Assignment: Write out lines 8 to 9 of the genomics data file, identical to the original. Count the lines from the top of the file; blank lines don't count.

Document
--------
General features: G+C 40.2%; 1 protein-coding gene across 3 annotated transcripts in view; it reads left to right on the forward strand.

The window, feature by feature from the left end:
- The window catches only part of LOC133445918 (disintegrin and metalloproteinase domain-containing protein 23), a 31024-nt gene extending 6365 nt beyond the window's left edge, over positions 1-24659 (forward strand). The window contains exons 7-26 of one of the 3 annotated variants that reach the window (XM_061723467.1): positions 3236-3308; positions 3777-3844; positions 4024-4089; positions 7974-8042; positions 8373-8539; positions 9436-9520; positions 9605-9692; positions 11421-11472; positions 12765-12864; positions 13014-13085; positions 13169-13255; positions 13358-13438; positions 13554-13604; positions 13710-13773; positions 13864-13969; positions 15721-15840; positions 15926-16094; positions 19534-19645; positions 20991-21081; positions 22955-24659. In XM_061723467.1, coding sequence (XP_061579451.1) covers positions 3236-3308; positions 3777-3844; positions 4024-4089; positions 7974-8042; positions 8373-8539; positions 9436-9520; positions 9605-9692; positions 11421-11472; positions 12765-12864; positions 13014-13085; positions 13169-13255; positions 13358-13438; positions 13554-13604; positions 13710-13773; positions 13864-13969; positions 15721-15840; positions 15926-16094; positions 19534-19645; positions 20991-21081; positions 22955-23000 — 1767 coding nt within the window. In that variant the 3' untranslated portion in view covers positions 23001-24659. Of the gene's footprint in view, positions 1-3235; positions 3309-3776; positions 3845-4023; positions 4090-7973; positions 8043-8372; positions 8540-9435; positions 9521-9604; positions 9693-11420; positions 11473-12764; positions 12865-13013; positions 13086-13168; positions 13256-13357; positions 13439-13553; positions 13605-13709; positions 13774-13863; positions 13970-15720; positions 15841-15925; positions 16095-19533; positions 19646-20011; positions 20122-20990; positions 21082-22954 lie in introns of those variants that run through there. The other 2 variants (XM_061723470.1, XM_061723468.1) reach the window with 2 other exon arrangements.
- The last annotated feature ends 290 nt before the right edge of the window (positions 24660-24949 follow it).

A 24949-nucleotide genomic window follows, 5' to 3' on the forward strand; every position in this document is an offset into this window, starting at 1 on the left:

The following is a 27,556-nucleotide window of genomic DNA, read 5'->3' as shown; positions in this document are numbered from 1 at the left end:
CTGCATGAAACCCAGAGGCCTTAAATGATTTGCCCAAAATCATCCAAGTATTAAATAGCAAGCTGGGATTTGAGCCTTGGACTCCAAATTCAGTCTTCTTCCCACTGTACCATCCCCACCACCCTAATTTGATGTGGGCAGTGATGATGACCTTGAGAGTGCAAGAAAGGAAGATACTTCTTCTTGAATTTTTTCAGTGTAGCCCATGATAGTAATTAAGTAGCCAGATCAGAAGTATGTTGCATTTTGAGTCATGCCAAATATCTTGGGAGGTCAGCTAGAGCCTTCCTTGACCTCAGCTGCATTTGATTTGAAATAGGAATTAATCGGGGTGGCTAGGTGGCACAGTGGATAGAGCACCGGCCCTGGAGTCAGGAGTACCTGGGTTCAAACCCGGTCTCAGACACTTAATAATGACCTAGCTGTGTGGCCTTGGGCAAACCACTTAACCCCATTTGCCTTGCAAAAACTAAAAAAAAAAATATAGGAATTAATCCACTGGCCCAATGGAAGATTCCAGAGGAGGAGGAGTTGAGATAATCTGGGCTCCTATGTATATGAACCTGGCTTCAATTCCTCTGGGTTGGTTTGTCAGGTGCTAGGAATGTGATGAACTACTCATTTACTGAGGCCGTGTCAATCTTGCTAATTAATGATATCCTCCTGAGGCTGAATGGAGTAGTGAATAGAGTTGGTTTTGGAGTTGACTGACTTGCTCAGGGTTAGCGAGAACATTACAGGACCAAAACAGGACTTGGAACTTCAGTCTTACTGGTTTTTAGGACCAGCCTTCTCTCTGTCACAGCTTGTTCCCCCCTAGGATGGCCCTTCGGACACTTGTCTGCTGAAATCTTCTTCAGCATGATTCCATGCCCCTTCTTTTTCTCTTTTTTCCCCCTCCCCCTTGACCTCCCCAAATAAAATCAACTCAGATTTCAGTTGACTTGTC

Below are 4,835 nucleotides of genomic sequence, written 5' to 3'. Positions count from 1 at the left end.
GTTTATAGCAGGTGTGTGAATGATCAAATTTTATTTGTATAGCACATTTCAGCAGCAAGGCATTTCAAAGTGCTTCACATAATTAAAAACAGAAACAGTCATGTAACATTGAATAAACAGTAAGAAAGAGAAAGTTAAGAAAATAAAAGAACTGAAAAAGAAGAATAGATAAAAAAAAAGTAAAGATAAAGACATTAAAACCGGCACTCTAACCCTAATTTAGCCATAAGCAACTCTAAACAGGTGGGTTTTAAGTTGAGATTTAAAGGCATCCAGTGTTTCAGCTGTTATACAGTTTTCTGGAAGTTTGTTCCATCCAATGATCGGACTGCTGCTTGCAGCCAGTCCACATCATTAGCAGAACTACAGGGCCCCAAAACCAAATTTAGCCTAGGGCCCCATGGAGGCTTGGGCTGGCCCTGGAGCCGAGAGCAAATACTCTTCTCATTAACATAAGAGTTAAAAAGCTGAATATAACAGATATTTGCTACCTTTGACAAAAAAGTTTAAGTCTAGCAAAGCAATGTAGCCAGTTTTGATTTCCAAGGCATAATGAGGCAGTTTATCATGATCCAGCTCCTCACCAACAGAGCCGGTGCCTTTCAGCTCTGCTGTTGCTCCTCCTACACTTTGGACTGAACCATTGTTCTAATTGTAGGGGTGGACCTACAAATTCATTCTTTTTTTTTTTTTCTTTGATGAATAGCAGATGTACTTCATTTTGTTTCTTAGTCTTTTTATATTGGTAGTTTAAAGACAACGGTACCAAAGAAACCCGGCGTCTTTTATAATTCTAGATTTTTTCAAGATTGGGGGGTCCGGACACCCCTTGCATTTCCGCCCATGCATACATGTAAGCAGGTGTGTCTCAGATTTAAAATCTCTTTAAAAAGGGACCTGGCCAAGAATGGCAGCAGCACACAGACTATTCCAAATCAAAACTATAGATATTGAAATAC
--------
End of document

Below are 4,835 nucleotides of genomic sequence, written 5' to 3'. Positions count from 1 at the left end.
GTTTATAGCAGGTGTGTGAATGATCAAATTTTATTTGTATAGCACATTTCAGCAGCAAGGCATTTCAAAGTGCTTCACATAATTAAAAACAGAAACAGTCATGTAACATTGAATAAACAGTAAGAAAGAGAAAGTTAAGAAAATAAAAGAACTGAAAAAGAAGAATAGATAAAAAAAAAGTAAAGATAAAGACATTAAAACCGGCACTCTAACCCTAATTTAGCCATAAGCAACTCTAAACAGGTGGGTTTTAAGTTGAGATTTAAAGGCATCCAGTGTTTCAGCTGTTATACAGTTTTCTGGAAGTTTGTTCCATCCAATGATCGGACTGCTGCTTGCAGCCAGTCCACATCATTAGCAGAACTACAGGGCCCCAAAACCAAATTTAGCCTAGGGCCCCATGGAGGCTTGGGCTGGCCCTGGAGCCGAGAGCAAATACTCTTCTCATTAACATAAGAGTTAAAAAGCTGAATATAACAGATATTTGCTACCTTTGACAAAAAAGTTTAAGTCTAGCAAAGCAATGTAGCCAGTTTTGATTTCCAAGGCATAATGAGGCAGTTTATCATGATCCAGCTCCTCACCAACAGAGCCGGTGCCTTTCAGCTCTGCTGTTGCTCCTCCTACACTTTGGACTGAACCATTGTTCTAATTGTAGGGGTGGACCTACAAATTCATTCTTTTTTTTTTTTTCTTTGATGAATAGCAGATGTACTTCATTTTGTTTCTTAGTCTTTTTATATTGGTAGTTTAAAGACAACGGTACCAAAGAAACCCGGCGTCTTTTATAATTCTAGATTTTTTCAAGATTGGGGGGTCCGGACACCCCTTGCATTTCCGCCCATGCATACATGTAAGCAGGTGTGTCTCAGATTTAAAATCTCTTTAAAAAGGGACCTGGCCAAGAATGGCAGCAGCACACAGACTATTCCAAATCAAAACTATAGATATTGAAATAC